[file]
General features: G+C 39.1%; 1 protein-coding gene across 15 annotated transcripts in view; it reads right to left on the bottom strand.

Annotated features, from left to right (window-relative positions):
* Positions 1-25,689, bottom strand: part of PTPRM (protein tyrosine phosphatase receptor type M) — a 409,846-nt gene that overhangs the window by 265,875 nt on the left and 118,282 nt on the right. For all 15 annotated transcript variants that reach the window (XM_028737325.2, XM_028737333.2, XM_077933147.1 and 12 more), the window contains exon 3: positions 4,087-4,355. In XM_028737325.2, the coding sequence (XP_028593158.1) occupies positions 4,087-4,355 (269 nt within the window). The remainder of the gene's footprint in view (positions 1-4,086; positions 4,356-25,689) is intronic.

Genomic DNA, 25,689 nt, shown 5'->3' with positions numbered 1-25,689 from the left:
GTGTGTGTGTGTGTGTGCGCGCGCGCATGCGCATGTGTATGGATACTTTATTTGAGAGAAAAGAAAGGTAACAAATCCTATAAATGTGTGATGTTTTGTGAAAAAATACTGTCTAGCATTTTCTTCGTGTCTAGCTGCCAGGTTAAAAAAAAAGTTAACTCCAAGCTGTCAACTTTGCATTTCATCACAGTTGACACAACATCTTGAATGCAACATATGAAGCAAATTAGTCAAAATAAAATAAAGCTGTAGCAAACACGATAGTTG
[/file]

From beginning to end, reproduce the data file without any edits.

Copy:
General features: G+C 39.1%; 1 protein-coding gene across 15 annotated transcripts in view; it reads right to left on the bottom strand.

Annotated features, from left to right (window-relative positions):
* Positions 1-25,689, bottom strand: part of PTPRM (protein tyrosine phosphatase receptor type M) — a 409,846-nt gene that overhangs the window by 265,875 nt on the left and 118,282 nt on the right. For all 15 annotated transcript variants that reach the window (XM_028737325.2, XM_028737333.2, XM_077933147.1 and 12 more), the window contains exon 3: positions 4,087-4,355. In XM_028737325.2, the coding sequence (XP_028593158.1) occupies positions 4,087-4,355 (269 nt within the window). The remainder of the gene's footprint in view (positions 1-4,086; positions 4,356-25,689) is intronic.

Genomic DNA, 25,689 nt, shown 5'->3' with positions numbered 1-25,689 from the left:
GTGTGTGTGTGTGTGTGCGCGCGCGCATGCGCATGTGTATGGATACTTTATTTGAGAGAAAAGAAAGGTAACAAATCCTATAAATGTGTGATGTTTTGTGAAAAAATACTGTCTAGCATTTTCTTCGTGTCTAGCTGCCAGGTTAAAAAAAAAGTTAACTCCAAGCTGTCAACTTTGCATTTCATCACAGTTGACACAACATCTTGAATGCAACATATGAAGCAAATTAGTCAAAATAAAATAAAGCTGTAGCAAACACGATAGTTG